There are more of them than there are of you, they are at varying distances, they are moving, they already have their weapons on-line, and their intentions are set. They usually have the element of surprise, as well. That’s a huge tactical advantage for your opponent.
It’s not easily countered by one person firing a handgun – unless he or she is well trained. One of the reasons rifles and shotguns are better suited for a home invasion situation is because of what’s called “stopping power,” or the round’s reliability to stop the opponent.
Even if you are fast and accurate with your handgun, it can still take you several shots to stop somebody. Shot placement, barriers, body armor, drugs, and many other factors come into play.
With a rifle, the round is going through most obstacles, including people, and it’s doing damage. The armies of the world fight with rifles, and for a good reason.
There is, however, the issue of “over penetration” to consider with rifles. While handgun rounds will penetrate most interior doors, rifle rounds (depending on the round fired) can shoot through your opponent, through walls within your home, and even through common walls between apartments.
This may not be what you intended. For example, if you fire your assault rifle on an opponent and he dodges, your rifle round might penetrate into the kid’s room. Shotguns are unique in terms of stopping power. With a handgun or a rifle, you are firing one round at a time. With a shotgun, a trained shooter can select the load he needs for the scenario confronting him or her.
For example, a shotgun loaded with 00 Buck will fire nine .38 caliber pellets with each trigger pull. But the effective range is shorter than that of a handgun or an assault rifle. You can extend the effective range of your shot by using the “select slug” technique. This requires training, though.
For this same reason, when loaded with 00 Buck, a shotgun can rapidly engage head, groin, or knee targets when body armor is an issue. Even poor hits with a shotgun are more likely to be incapacitating due to the severity of the wound inflicted with each shot. But there are shot spray issues (as discussed above).
The stopping power of a shotgun at close range is best with 12-gauge buckshot. That round has the heaviest recoil impulse. Most statistics show that a shotgun round loses 65 to 70 percent of its effectiveness at about 30 yards (depending on the barrel and the round).
Long-range is an issue if you don’t train to be able to “select slug” when the need arises. But maybe you don’t want to shoot another human being, no matter how evil his intentions. Seriously. I don’t personally approve of this mindset and caution people with regard to it; however, it does exist.
When presented to an opponent professionally, all firearms for home defense can intimidate. Rifles and shotguns have the edge over handguns here. The mere “racking” of a shotgun can deter a would-be attacker. And nobody wants to be shot with a rifle.
Don’t discount the handgun’s ability to intimidate, though. While it isn’t as visually intimidating as either of the long guns, how you present it can have a big impact. Criminals can tell whether you’ve drawn your gun ten times or a thousand times. Train with your weapon to become good with your weapon and so that maybe you won’t have to use it.
The cost of firearms
Unfortunately, price is a factor for many people when choosing which firearms for home defense to buy. Handguns are the least expensive option. Like a Glock or a Smith & Wesson, a good quality handgun can be purchased for $500 to $800. A shotgun or a rifle will be considerably more expensive. A good quality shotgun runs in the range of $600 to $1,200. And a good quality assault rifle starts at about $1,000.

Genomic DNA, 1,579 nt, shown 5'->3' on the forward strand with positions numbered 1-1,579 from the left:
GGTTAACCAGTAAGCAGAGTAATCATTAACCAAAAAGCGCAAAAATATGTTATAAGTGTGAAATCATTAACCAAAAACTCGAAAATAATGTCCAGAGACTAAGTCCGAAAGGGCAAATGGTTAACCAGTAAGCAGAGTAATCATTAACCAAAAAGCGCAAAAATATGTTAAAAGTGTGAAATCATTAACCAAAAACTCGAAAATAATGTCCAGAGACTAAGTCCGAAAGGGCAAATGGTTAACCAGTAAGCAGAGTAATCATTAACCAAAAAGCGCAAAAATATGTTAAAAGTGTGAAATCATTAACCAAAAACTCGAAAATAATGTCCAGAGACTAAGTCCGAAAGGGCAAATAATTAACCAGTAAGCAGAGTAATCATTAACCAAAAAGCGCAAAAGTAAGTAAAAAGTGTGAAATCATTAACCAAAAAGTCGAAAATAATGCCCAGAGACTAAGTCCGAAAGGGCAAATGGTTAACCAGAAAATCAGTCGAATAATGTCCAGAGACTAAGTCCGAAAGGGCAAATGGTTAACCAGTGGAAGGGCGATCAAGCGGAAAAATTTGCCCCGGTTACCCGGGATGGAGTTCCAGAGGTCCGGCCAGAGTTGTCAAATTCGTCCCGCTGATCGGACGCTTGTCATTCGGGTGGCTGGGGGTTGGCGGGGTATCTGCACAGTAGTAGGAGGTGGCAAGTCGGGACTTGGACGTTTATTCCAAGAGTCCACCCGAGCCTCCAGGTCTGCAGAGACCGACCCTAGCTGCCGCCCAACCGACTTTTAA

Notice I said, “good quality” with each firearm for home defense. Choosing a weapon for home protection is like buying insurance. It’s not the time to cheap out.
Do your research and buy the best quality weapon you can afford. Then seek training to be proficient and safe with it.
Amount of training required with firearms for home defense
Handguns require less training than the other firearms for home defense. Period. They are easy to operate, and most people can become fairly smooth and accurate with them after only a minimal amount of practice.
While rifles are relatively easy to aim and fire, they are more complicated when it comes to learning the system as a whole.
Shotguns are the most complicated of the three firearms for home defense. They require serious training to reach the weapon’s full potential for speed, accuracy, and power. Most people think they can just buy a shotgun, keep it loaded and shoot it when the need arises. This is not true.
Besides the issue of “select slug,” as discussed above, the shotgun system itself is more complex to learn, and malfunctions are likely if you are not trained. Also, rifles and shotguns require more training to handle the problem areas created by a home environment because of their size. And shotguns have the added weight and recoil issues. Plus, in a sustained gunfight, reloading techniques will become paramount.
A final word
If you’re thinking that choosing one or more firearms for home defense is more complex than you had imagined, then I’ve done my job. This isn’t a decision to take lightly. Buying all three weapons systems – even if you can afford to – won’t help. You’ve still got to decide which weapon to grab when your alarm goes off or when your front door bursts open.
I can’t make these decisions for you. But I can tell you what I do: I keep a loaded handgun, and two extra loaded magazines staged on my nightstand when I am in my bedroom. This handgun goes with me throughout my house and will get me to my safe in an emergency.
In my safe, I keep a loaded rifle and a loaded shotgun with extra ammunition for both. Then I train with all three weapons systems the same way I train at the gym – with determination. It’s not a perfect solution. But it works for me while minimizing the trauma to my family members.